Hails tones from 1994 storm

Hail stones that fell in Dubuque on Aug. 19, 1994.

Baseball-sized hail battered Dubuque during a sudden storm 25 years ago.

The smashed cars, windows, homes and businesses resulted in damage estimated at more than $100 million.

Damage claims flooded insurance companies in the wake of the storm on Aug. 19, 1994, and glass and roof repairs kept businesses busy for months.

Here is how the Telegraph Herald reported on the storm in its Aug. 20, 1994, edition.


The worst hail and wind storm in more than 20 years roared into Dubuque on Friday afternoon, pelting cars and houses with hail the size of tennis balls, toppling trees and power lines and flooding streets.

There were no reports of serious injury, but property losses were serious enough for the major insurance companies to dispatch their catastrophic claims crews to the Dubuque area.

Dubuque County Disaster Services Director Bob Gooch said it would be several days before a damage estimate could be made.

“We haven’t had anything like this in the 20 years I’ve been here,” he said.

Emergency crews were still trying to clear a number of streets in Dubuque late Friday night. Power was still out in numerous isolated areas, including the Mount Carmel nursing home, where Gooch said several residents were on life support.

The Finley Hospital reported that five people had come into the emergency room with storm-related injuries. Mercy Health Center St. Joseph’s Unit reported that three people had checked in with storm-related injuries.

Both hospitals said the injuries were a mix of people struck by hail, hurt with glass from broken windshields or windows, and some who slipped and fell.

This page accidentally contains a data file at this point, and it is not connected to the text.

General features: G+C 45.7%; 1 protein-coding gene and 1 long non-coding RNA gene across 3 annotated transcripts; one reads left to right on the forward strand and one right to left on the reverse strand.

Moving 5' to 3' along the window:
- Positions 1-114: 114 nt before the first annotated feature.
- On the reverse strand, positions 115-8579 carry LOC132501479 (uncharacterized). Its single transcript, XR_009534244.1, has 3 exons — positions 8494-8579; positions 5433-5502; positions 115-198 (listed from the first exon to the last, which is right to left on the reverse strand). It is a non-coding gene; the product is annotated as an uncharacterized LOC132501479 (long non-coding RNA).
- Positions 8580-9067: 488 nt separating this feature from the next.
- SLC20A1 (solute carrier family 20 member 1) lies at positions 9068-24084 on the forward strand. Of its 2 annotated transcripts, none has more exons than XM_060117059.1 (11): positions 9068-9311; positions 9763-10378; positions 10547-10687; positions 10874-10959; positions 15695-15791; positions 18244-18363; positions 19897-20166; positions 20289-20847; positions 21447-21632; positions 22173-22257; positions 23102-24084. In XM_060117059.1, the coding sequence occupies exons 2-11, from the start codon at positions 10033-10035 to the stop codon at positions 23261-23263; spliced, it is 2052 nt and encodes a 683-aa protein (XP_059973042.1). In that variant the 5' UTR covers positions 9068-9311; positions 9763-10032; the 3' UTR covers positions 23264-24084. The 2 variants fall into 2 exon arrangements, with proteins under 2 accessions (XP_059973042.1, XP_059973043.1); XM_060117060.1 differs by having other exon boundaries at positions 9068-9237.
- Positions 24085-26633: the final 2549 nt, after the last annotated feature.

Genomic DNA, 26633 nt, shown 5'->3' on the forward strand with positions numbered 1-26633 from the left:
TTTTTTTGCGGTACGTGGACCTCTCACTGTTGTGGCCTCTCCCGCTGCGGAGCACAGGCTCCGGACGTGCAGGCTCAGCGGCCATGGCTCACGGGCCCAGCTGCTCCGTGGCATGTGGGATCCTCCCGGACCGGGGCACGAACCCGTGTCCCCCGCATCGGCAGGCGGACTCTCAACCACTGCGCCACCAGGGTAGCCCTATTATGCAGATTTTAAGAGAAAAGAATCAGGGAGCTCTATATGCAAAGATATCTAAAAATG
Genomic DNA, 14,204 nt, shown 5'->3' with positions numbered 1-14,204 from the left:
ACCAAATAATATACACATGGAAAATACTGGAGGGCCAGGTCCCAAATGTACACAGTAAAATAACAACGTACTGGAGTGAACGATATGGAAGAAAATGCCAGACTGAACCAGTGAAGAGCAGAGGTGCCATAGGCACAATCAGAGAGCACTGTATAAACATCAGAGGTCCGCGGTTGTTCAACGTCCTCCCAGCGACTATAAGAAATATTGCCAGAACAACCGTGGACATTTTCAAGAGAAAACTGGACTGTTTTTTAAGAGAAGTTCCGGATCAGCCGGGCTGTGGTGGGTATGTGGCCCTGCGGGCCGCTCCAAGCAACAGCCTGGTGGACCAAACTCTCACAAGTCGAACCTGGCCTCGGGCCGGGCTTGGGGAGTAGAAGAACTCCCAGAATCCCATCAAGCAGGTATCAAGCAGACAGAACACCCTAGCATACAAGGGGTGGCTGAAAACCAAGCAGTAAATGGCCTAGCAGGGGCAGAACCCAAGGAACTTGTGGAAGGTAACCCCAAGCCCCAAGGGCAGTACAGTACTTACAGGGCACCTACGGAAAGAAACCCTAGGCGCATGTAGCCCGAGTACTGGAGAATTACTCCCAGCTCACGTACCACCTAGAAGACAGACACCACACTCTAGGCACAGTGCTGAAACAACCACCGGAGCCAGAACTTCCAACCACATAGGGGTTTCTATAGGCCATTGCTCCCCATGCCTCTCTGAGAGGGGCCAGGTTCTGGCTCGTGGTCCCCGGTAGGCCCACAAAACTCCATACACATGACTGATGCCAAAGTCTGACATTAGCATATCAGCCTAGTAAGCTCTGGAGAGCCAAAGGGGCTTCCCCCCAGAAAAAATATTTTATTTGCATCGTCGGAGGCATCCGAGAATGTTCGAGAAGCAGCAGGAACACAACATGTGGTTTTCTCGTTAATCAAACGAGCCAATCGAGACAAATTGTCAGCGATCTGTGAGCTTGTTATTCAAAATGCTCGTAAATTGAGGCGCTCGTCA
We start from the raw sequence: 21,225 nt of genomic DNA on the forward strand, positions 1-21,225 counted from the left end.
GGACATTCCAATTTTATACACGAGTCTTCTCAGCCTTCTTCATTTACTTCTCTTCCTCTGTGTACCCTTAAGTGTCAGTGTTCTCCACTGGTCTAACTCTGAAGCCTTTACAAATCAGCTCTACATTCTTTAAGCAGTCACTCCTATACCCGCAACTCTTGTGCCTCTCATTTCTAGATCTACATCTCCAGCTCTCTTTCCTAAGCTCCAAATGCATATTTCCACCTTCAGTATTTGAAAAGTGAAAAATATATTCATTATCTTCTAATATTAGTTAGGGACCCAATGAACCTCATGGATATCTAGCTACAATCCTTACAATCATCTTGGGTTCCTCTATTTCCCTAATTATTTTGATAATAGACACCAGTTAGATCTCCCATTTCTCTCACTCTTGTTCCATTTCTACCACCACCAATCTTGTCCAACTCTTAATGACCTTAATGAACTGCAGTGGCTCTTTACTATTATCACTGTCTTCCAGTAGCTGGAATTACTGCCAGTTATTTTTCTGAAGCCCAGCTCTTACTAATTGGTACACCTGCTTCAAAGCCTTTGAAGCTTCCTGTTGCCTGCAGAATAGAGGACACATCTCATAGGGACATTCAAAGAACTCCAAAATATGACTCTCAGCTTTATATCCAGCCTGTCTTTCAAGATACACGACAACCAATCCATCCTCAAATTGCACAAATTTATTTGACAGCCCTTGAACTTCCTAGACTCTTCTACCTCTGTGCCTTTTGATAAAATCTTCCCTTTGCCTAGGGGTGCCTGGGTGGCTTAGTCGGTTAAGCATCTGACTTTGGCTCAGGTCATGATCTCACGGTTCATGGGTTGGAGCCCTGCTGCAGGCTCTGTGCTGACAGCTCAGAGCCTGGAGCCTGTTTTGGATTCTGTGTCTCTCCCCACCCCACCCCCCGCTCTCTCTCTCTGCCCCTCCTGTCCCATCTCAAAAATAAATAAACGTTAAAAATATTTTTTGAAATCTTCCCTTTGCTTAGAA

The storm blew through at about 3:45 p.m. as many people in the downtown area were getting ready to head home from work.

There were numerous reports of car windows broken.

There were reports of heavy damage at Hempstead High School due to broken windows and flooding. Damage also was reported at two companies — William C. Brown, Flexsteel — and CyCare Plaza. KDUB-TV was knocked off the air when lightning struck its tower.

Most of the severe wind and hail damage was reported on the north and west ends of Dubuque. The storm tracked to the east. Wind, hail and heavy rain were reported in Jo Daviess, Grant and Lafayette counties.

The storm downed trees at a trailer court in Sageville, Iowa. One trailer was crushed, but nobody was in the trailer at the time.

At least half of the trailers had windows broken by hail.

“This was larger than golf-ball size — I’d say it was about the size of tennis balls,” said Faith Eichman, who owns the trailer court with her husband, Milton.

Paul Behr’s Dubuque neighborhood resembled a war zone after hail the size of “snowball” bombarded the sides of houses, breaking windows, denting siding and leaving the streets filled with limbs and other debris.

“We’ve got four or five windows broken out,” Behr said, as he assessed damage to his house on Garfield Avenue. “Boy, it was banging. It was hitting the windows so hard you were just waiting for the windows to break.”

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